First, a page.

Humans will require water and nutrition on Mars. A settlement positioned near the Martian poles with their subsurface ice would be able to access water. If that wasn’t sufficient, water could be brought over from earth or even extracted from the humid Martian atmosphere. Nevertheless, water processing systems would need to be extremely efficient. Astronauts on the ISS have shown it is possible to recycle 90% of what is used. Similar systems would be needed on Mars, but would need to be even more efficient, since regular robotic deliveries of water to Mars would not be realistic. However, all things said, having enough water on Mars wouldn’t be too difficult. On the other hand, making food is a completely different kind of problem. Initially, food could be transported from earth. That said, eventually food would need to be grown on a sufficient scale to make the colony relatively self-sustaining. Mars’ soil is soaked with toxic perchlorate chemicals across the entire planet. The soil also lacks vital nitrogen compounds that plants require to grow. This soil would need to be decontaminated before plants could be grown: this would not only be time-consuming but energy intensive. Then, the soil could perhaps be fertilized using recycled human waste or with fertilizers brought over from earth. This soil would then be grown inside to prevent harmful radiation leaking in. An idea to make growing food more efficient would be to use aquaponics. This would be effective and would help the astronauts have a more varied diet.  Aquaponics is the term for combining aquaculture or raising fish with hydroponics or growing plants without soil. Fish would live at the bottom of a tank with plants at the top. Plants would absorb nutrients from water as well as filtering it. Since the whole system would need to be inside, LEDs powered by nuclear energy or solar power could provide the light necessary for the aquaponics system. Plants could also be grown in soil in an isolated system with relative ease. Another way of creating food on Mars that would perhaps be easier and less resource-intensive would be cultivating cyanobacteria. Cyanobacteria have unique abilities that could make them very useful for humans on Mars. They have a huge range of practical applications. They could feed other more advanced organisms; support plant growth; produce oxygen and produce biofuels. Plants are significantly more demanding and require stricter environmental conditions to grow properly and so cyanobacteria could be a very good solution to a difficult problem. However, this technology is still unproven and would need to be tested before it could be implemented in the future.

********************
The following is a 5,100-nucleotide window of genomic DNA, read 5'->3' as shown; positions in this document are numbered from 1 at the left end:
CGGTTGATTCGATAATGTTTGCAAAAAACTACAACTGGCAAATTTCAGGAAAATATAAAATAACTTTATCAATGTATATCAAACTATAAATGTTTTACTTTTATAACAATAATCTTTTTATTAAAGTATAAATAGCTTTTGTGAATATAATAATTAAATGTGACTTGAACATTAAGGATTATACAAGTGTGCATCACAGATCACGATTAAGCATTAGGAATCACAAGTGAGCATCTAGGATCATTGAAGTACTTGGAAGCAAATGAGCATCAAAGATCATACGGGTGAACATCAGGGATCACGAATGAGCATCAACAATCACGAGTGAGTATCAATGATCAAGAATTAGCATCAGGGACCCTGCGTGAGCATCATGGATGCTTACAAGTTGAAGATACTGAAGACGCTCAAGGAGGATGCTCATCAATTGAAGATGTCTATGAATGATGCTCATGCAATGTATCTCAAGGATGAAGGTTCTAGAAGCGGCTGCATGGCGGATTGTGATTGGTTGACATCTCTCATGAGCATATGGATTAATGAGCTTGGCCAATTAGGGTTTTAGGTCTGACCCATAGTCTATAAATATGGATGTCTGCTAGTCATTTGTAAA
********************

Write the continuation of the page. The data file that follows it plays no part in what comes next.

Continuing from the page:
Managing water usage

Without an extensive magnetosphere, or a dense atmosphere, half of all radiation coming from space reaches the ground. A person on the surface would be subjected to 50 times the radiation that they would be on Earth. Three years on the surface of Mars exceeds the radiation dose limits imposed on NASA astronauts for their entire career. This increases cancer risks significantly, as a large amount of ionizing radiation reaches the planet surface. Radiation levels in orbit above Mars are 2.5 times higher than at the ISS. Occasional solar proton events produce much higher doses, as observed in September 2017, when NASA reported radiation levels on the surface of Mars were temporarily doubled due to a massive and unexpected, solar storm. Much remains to be learned about space radiation however. There is some evidence that low level, chronic radiation is not quite as dangerous as once thought; and that radiation hormesis occurs. Radiation hormesis is the idea that low doses of ionizing radiation are beneficial, stimulating the activation of repair mechanisms, similar to the effect of vaccination, however this is merely a hypothesis. On the other hand, recent studies point to the fact that cosmic radiation may cause twice as much serious damage to DNA as previously estimated. Existing technology would likely not be sufficient to protect astronauts sufficiently to guarantee their health if they stayed on Mars for a period of over five years. Most likely, astronauts would need to stay inside the majority of the time to be safe and robots would do any routine surface work. Living quarters could be possibly built underground in Martian lava tubes. Another idea would be to shield habitats with a thick layer of frozen CO2, which could be harvested directly from the atmosphere which it consists 95% of. This could be covered with another layer of Martian dirt on top to further increase the level of protection. These measures would probably make radiation levels survivable for long periods of time.